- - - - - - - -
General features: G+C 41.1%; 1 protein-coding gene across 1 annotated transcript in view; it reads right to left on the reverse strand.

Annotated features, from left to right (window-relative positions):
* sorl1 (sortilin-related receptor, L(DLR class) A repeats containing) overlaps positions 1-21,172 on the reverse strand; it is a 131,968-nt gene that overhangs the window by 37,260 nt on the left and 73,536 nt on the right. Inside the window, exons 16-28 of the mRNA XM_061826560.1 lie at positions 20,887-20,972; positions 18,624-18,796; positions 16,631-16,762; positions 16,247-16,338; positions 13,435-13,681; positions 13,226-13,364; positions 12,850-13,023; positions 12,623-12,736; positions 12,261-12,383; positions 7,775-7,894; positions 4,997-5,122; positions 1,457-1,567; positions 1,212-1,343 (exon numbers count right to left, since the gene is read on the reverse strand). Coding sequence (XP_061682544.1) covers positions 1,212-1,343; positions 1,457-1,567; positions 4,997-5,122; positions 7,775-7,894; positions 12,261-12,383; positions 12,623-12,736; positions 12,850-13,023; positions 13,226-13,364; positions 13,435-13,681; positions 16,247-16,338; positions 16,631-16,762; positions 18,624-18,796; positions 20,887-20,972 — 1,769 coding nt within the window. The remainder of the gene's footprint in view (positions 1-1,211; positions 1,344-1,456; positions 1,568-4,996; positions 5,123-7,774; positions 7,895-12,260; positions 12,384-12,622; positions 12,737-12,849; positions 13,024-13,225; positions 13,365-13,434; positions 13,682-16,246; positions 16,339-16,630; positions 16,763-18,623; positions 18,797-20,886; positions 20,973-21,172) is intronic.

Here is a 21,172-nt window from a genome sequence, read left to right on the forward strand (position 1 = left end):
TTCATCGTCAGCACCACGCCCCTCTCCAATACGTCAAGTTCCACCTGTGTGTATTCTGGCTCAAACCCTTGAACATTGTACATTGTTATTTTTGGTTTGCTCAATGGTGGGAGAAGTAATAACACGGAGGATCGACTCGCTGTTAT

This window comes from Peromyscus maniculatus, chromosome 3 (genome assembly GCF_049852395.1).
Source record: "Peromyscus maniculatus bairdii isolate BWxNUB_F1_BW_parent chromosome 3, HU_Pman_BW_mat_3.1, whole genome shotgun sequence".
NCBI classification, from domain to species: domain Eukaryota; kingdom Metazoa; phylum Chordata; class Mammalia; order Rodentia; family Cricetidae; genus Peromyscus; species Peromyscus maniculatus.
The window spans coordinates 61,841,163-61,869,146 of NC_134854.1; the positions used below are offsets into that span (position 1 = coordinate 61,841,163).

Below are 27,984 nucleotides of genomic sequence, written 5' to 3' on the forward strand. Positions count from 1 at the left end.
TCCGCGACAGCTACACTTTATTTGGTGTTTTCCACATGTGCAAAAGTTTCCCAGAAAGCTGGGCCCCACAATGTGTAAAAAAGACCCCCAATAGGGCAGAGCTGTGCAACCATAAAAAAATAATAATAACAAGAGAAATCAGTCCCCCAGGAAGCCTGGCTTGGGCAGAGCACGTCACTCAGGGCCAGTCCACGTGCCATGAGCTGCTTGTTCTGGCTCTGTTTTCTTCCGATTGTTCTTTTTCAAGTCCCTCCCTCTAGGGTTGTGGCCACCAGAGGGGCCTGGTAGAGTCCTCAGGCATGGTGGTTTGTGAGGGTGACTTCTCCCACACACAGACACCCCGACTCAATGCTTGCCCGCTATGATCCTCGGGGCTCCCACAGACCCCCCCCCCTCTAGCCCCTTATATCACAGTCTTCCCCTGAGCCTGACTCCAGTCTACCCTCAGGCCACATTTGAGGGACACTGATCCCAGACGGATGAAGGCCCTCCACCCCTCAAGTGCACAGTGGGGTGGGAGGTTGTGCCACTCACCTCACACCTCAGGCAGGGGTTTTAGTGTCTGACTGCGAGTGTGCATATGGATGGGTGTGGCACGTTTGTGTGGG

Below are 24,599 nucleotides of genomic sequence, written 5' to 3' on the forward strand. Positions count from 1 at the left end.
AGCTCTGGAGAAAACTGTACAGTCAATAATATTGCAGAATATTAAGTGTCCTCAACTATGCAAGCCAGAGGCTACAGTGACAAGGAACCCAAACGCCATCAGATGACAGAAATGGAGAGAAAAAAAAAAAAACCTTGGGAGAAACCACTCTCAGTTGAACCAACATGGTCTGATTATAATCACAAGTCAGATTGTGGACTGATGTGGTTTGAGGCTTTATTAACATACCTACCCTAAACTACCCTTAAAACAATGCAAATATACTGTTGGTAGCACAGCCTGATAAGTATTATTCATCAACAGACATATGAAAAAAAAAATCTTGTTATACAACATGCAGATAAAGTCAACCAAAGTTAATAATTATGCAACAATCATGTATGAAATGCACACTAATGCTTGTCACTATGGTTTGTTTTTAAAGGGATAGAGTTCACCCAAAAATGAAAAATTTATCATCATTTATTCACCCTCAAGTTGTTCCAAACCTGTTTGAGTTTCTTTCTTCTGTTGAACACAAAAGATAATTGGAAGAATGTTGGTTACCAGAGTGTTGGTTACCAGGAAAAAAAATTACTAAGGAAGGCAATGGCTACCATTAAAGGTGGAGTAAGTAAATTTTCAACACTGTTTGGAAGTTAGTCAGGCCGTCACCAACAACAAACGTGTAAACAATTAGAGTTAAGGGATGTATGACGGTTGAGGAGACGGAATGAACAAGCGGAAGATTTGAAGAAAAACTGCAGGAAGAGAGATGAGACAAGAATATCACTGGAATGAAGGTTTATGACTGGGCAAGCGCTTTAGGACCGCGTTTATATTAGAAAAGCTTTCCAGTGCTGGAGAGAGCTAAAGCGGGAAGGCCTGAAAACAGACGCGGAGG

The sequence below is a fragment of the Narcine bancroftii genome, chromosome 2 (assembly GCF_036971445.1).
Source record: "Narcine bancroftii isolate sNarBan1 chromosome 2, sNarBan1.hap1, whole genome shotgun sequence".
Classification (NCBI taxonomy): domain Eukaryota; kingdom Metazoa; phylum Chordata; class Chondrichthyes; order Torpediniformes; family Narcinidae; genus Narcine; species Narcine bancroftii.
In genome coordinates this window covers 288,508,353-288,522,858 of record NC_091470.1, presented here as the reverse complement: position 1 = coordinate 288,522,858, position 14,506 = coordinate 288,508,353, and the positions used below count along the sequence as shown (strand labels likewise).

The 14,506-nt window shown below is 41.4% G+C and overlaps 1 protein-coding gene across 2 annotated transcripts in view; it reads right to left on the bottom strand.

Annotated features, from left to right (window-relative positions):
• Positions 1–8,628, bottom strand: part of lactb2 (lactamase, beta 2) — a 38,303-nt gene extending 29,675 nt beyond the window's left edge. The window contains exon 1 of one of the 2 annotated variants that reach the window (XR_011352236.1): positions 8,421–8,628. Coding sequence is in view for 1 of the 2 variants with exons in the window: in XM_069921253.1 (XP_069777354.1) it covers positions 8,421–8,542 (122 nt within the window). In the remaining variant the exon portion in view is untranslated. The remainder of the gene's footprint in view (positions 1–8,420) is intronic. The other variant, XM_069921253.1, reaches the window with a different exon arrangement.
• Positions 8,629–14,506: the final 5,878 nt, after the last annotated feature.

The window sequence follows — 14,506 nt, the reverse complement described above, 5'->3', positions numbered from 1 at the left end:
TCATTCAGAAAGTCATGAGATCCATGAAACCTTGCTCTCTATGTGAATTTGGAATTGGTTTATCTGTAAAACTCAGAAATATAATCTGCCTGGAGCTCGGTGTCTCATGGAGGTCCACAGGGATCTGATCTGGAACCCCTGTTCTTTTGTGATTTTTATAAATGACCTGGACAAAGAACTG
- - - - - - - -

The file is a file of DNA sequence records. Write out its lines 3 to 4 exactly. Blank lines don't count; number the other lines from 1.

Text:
* sorl1 (sortilin-related receptor, L(DLR class) A repeats containing) overlaps positions 1-21,172 on the reverse strand; it is a 131,968-nt gene that overhangs the window by 37,260 nt on the left and 73,536 nt on the right. Inside the window, exons 16-28 of the mRNA XM_061826560.1 lie at positions 20,887-20,972; positions 18,624-18,796; positions 16,631-16,762; positions 16,247-16,338; positions 13,435-13,681; positions 13,226-13,364; positions 12,850-13,023; positions 12,623-12,736; positions 12,261-12,383; positions 7,775-7,894; positions 4,997-5,122; positions 1,457-1,567; positions 1,212-1,343 (exon numbers count right to left, since the gene is read on the reverse strand). Coding sequence (XP_061682544.1) covers positions 1,212-1,343; positions 1,457-1,567; positions 4,997-5,122; positions 7,775-7,894; positions 12,261-12,383; positions 12,623-12,736; positions 12,850-13,023; positions 13,226-13,364; positions 13,435-13,681; positions 16,247-16,338; positions 16,631-16,762; positions 18,624-18,796; positions 20,887-20,972 — 1,769 coding nt within the window. The remainder of the gene's footprint in view (positions 1-1,211; positions 1,344-1,456; positions 1,568-4,996; positions 5,123-7,774; positions 7,895-12,260; positions 12,384-12,622; positions 12,737-12,849; positions 13,024-13,225; positions 13,365-13,434; positions 13,682-16,246; positions 16,339-16,630; positions 16,763-18,623; positions 18,797-20,886; positions 20,973-21,172) is intronic.

Here is a 21,172-nt window from a genome sequence, read left to right on the forward strand (position 1 = left end):